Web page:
Our pilot study provides novel data on the potential benefit of combining administrative claims data and medical record review to assess health care use and fragmentations in care among children with SCD. This study demonstrates findings consistent with past studies, documenting significant use of medical care, inadequate access to hematology services, and underutilization of TCD screening (Carroll, Haywood, Fagan, & Lanzkron, 2009; Mvundura et al., 2009; Raphael et al., 2009; Raphael, Shetty, Liu, Mahoney, & Mueller, 2008; Shankar et al., 2005; Shankar et al., 2008). It also shows that medical review, alone, conducted at one institution, can quite dramatically undercount unique individuals and encounters. Chart review only showed benefit in the case of routine hematology visits where it picked up additional 2 members (49 → 51) who had encounters. These claims were potentially missed due to inaccurate coding or errors in filing or reporting. To achieve the most complete picture of health care utilization, claims data that cover an entire state or region may offer the most accurate data source.
This work highlights potential fragmentations in care for children with SCD. For high-acuity care, TCHP members sought care at TCH and other health care institutions. While these utilization patterns may have been driven by convenience and proximity to health care services, they nonetheless raise concern about how children with SCD navigate the health care system. Receipt of care in multiple environments can be problematic for children with SCD. They may be cared for by staff unfamiliar with their extensive histories and diverse needs or unfamiliar with SCD in general. Physicians may inappropriately repeat tests and interventions. Such practices may have adverse consequences on individual patient health and generate unnecessary health care costs.
This pilot study had several methodological limitations. Only medical records at TCH were reviewed. We did not have access to records at other acute care institutions. This limited our ability to verify and fully assess the nature of encounters at all sites of acute and hematology care. It also limited our ability to determine the exact sickle cell phenotype for the majority of our sample. We also did not have access to the visit policies of the individual PCPs. These policies could encourage or discourage fragmentation. If the PCP advised patients in need of acute care to use geographically convenient facilities or those more closely affiliated with their practice, it would artificially appear that fragmentation of care was occurring. However, these policies may have other benefits of convenience and proximity to PCPs and patients. In our study sample, 31% of children lived 20 miles or farther from TCH. Use of TCH may have been especially difficult for these families.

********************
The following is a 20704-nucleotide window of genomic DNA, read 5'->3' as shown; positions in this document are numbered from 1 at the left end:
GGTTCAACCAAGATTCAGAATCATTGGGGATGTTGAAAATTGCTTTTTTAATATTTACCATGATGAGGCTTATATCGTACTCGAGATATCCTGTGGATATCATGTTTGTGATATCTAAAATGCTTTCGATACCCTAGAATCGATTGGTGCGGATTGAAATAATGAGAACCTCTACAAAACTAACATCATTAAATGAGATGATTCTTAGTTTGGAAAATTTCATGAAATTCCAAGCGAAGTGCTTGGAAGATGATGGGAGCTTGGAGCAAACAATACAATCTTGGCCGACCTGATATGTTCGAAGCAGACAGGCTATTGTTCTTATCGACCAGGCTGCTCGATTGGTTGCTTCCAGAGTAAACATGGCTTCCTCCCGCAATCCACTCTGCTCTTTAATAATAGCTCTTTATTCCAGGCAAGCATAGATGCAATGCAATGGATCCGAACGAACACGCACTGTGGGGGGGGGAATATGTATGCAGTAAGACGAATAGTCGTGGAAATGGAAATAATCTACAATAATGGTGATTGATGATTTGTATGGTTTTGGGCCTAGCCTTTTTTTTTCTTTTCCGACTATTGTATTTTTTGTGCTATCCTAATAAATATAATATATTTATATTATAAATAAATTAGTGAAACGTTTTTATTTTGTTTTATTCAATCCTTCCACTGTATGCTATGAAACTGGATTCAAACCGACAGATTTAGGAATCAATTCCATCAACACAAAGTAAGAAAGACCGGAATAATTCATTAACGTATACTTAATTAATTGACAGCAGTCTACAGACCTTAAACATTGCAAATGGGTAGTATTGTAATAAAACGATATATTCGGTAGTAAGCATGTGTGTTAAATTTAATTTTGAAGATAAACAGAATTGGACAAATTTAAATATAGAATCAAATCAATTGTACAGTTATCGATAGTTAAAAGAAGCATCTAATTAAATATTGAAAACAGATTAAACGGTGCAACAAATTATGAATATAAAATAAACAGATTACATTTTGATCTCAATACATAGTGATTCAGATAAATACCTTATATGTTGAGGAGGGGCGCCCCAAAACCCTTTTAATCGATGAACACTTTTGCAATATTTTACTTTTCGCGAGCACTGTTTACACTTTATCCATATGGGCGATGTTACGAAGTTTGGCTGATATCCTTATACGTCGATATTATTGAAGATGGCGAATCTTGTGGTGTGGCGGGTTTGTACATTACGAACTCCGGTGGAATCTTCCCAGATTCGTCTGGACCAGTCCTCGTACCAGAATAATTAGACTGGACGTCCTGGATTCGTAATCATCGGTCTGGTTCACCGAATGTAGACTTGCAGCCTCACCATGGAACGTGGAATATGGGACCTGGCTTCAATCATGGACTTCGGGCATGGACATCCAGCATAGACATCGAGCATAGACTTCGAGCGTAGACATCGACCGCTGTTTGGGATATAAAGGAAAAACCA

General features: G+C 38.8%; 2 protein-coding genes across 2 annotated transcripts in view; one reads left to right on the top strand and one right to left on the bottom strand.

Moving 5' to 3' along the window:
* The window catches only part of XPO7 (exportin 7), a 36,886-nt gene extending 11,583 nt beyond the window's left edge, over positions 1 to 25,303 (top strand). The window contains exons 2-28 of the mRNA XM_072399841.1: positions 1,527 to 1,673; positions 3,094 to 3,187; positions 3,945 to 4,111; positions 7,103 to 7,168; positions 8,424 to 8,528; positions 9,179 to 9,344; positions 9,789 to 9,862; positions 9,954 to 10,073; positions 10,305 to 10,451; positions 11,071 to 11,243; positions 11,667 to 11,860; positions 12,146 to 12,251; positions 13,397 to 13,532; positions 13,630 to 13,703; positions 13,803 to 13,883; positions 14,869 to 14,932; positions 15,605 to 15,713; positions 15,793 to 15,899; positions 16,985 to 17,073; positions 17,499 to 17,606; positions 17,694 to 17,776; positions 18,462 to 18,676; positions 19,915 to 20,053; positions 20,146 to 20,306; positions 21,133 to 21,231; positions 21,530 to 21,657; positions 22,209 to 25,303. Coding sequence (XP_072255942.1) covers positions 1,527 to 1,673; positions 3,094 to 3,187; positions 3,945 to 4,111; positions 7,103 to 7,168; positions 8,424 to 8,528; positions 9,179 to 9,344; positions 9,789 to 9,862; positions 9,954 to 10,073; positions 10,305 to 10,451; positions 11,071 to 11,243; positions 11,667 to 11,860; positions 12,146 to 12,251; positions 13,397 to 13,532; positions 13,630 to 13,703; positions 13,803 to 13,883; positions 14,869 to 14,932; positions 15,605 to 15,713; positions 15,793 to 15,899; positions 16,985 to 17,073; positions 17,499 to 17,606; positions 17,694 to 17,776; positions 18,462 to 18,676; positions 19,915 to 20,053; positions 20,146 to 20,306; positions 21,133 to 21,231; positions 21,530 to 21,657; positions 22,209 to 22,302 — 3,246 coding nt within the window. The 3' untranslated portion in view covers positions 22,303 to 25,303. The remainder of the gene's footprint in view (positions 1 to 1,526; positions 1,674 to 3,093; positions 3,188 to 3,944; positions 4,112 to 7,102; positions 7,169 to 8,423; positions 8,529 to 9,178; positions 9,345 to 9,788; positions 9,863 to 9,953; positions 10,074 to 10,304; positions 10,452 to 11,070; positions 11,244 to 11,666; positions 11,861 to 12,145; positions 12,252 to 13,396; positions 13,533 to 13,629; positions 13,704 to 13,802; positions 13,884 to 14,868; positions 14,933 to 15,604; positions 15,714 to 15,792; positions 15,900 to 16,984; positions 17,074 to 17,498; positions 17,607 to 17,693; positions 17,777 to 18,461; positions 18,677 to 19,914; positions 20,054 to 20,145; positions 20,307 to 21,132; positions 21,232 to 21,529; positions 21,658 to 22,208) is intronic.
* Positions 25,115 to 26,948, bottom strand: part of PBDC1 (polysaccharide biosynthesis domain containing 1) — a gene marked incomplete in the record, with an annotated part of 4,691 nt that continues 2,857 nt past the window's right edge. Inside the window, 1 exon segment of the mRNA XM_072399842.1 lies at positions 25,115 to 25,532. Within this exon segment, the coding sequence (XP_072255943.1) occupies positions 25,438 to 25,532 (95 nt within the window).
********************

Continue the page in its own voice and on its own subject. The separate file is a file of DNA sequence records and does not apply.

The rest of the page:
This study demonstrates the benefits of administrative claims data in documenting the health care utilization of children diagnosed with SCD. Administrative claims data provides key insights into the scope of health service use, including how and where services are being used. This study also highlights the limitations of sole reliance on medical record review. In the future, integration of chart review may have a more central role (Pawlson et al., 2007). Historically, chart review has been limited by its resource and time intensive nature. However, with federal efforts to implement electronic medical records across integrated health care systems, review of medical records may be more of a viable option in the future.
Declaration of Conflicting Interests The author(s) declared no potential conflicts of interest with respect to the research, authorship, and/or publication of this article.
Funding The author(s) disclosed receipt of the following financial support for the research and/or authorship of this article: This study was funded by NIH Grant 1K23 HL105568, for which Dr. Raphael is the principal investigator.
- © The Author(s) 2013
Jean L. Raphael, MD, MPH, is an assistant professor of pediatrics at Baylor College of Medicine and a member of the Baylor Center for Medical Ethics and Health Policy. As a health services researcher, he has focused his work on reducing health care disparities among children with chronic conditions and improving minority health.
Xuan G. Tran, MHA, is the manager for Health Services Research and Continuing Medical Education at Texas Children’s Health Plan. As a health services researcher, she focused her work on health care disparities, medical education, and quality improvements.
Brigitta U. Mueller, MD, MHCM, CPE, is a professor of pediatrics at Baylor College of Medicine and board-certified in pediatrics and pediatric hematology/oncology. She serves as the director of the Division of Clinical Operations at the Texas Children’s Cancer and Hematology Centers, the largest pediatric hematology/oncology program in the United States.
Angelo P. Giardino, MD, PhD, is a clinical professor of pediatrics at Baylor College of Medicine. He currently serves as vice president/chief medical officer for Texas Children’s Health Plan, and as the chief quality officer for Medicine at Texas Children’s Hospital.